Peachtree Road Race ends with thrilling finish

With eyes affixed on a finish line banner and two men approaching side-by-side, fans craned their necks to identify the victor of an electric Peachtree Road Race.

And with an equally minute shift of Gebre Gebremariam’s own body, he managed to steal victory.

Despite sharing a time of 27 minutes and 56 seconds with runner-up Peter Kirui of Kenya, Gebremariam emerged as the sole victor in one of the closest finishes in the race’s history.

“I didn’t know,” he said when asked if he knew he had won the race.

When the clock failed to name a winner, officials were forced to confirm the photo finish.

From the announcing booth, John Curtin, the Emory track coach who has helped assemble the elite runner field since 1990, had only his expertise and eyes to rely on.

“I think Gebre leaned a little more,” he said.

Gebremariam, 25, won The Atlanta Journal-Constitution Peachtree Road Race in the second 10k competition in his life. In May, the Ethiopian native set a course record at the Healthy Kidney 10k with a time of 24:42, which ranks among the top ten fastest 10k times run this year.

Kirui was also showcased in his own road race debut, barely missing his 10k best time by one second.

Though the pair highlighted a thrilling finish, the two were not the only ones featured in the photo finish.

Halfway through the race, 24 runners led a pack at the forefront of competition.

With about 200 meters remaining, a pack of eight men was reduced to six as the runners stretched for the finish line coming down 10th Street.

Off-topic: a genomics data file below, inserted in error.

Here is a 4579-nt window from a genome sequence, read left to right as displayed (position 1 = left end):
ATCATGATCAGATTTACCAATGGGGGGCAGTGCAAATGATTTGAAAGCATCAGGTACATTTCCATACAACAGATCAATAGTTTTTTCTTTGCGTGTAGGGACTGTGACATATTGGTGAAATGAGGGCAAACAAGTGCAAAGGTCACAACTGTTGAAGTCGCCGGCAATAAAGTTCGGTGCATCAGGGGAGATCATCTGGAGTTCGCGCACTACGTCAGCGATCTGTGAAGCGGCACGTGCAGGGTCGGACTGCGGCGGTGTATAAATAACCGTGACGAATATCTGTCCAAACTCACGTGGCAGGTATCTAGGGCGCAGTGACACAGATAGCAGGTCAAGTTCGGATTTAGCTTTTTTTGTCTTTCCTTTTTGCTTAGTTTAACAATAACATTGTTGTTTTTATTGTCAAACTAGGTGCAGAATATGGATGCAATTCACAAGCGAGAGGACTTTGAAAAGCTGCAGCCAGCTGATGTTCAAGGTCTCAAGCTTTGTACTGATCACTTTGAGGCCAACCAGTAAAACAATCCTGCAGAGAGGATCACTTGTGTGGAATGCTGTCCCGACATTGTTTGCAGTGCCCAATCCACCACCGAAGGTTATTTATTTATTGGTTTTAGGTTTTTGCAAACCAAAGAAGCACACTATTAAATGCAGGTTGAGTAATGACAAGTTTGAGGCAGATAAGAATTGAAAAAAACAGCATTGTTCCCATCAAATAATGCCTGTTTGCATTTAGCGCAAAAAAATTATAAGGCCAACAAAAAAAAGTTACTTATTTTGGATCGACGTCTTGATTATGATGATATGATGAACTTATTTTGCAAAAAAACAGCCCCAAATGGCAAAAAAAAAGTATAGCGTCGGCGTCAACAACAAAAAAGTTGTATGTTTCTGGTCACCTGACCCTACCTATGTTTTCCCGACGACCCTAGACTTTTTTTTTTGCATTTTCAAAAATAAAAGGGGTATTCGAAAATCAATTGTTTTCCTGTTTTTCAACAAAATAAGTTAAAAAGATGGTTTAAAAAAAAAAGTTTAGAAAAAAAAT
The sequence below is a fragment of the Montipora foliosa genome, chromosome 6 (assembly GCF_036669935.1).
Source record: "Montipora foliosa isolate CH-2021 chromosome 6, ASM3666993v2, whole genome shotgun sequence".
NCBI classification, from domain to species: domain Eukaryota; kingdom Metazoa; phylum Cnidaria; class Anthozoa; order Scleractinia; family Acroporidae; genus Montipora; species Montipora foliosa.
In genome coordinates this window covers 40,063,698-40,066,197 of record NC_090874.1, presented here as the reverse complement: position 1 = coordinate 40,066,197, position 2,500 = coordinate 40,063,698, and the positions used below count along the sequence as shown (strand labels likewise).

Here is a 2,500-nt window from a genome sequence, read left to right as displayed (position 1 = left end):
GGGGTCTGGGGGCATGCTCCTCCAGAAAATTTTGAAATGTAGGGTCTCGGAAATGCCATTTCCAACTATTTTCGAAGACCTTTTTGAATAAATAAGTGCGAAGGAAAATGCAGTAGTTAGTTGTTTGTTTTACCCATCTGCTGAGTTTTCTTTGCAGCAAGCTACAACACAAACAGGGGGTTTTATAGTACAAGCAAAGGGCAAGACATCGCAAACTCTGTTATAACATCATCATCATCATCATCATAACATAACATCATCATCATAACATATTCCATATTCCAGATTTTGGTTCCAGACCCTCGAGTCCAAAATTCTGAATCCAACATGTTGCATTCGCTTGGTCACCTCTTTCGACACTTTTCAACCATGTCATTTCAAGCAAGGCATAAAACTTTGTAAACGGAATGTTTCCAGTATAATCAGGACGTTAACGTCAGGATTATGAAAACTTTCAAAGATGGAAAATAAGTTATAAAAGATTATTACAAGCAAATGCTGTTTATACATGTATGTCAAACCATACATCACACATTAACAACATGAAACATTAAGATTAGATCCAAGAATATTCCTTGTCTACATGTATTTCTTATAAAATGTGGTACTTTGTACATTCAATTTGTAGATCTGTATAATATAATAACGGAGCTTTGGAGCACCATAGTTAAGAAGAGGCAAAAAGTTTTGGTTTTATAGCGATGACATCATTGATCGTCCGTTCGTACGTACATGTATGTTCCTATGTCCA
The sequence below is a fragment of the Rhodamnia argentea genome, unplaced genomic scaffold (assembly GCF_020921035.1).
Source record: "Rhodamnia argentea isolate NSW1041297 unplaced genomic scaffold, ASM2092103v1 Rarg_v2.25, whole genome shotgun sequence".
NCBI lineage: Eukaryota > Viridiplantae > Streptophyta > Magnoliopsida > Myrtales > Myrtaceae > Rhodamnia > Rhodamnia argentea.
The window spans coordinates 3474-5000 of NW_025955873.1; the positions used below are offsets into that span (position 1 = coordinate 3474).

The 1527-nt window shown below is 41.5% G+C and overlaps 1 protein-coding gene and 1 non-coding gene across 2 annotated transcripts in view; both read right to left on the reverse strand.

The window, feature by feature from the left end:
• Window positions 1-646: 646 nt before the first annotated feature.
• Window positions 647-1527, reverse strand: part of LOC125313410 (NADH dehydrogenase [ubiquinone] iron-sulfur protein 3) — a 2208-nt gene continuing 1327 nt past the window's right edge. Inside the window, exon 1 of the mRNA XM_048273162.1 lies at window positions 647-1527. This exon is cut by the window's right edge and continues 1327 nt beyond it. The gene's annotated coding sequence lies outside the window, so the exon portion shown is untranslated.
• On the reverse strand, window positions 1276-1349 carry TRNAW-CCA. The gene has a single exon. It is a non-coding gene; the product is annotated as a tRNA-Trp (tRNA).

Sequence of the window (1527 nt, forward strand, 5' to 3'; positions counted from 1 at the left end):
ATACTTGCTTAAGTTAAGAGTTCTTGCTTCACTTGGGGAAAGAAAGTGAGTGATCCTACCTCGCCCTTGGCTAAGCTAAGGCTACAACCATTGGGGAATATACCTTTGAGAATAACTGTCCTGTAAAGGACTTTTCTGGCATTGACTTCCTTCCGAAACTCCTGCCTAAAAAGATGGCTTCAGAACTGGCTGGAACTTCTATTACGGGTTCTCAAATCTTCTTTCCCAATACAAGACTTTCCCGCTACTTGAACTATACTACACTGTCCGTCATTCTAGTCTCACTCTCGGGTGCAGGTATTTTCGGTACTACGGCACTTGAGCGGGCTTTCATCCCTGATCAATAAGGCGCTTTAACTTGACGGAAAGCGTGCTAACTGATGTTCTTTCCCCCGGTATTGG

The six were cut to two as the runners reached the corner of 10th Street and Charles Allen Drive.

They remained shoulder-to-shoulder with the finish line in sight.

“I have to move, I have to move,” Gebremariam said. “I saw the time. I saw the distance.”

Ed Moran didn’t know what he saw through a pack of bodies.

“I had no idea where I was going into the last 200-300 meters,” he said. “It was great competition.”

In the thick of the pack, Moran finished as the top U.S. competitor in the race with a time of 28:19.

“In years past, that would have placed me a lot higher,” he said.

Though the times were slower than in years past, Curtin, the Emory track coach, said that those were less indicative of the quality of race held at the 41st annual running of the 10k.

“It was more of a strategic competitive race than a race against time,” he said.

And as competitive races go, Curtin struggled to recall a time when a race had finished in such thrilling fashion.

He finally settled on a victory that dated back to 1982 in a win by running legend John Sinclair.

“It was unprecedented to have that many athletes still in contention with literally 200 meters to go,” he said. “There were still eight athletes that were right there. It was a blanket finish.”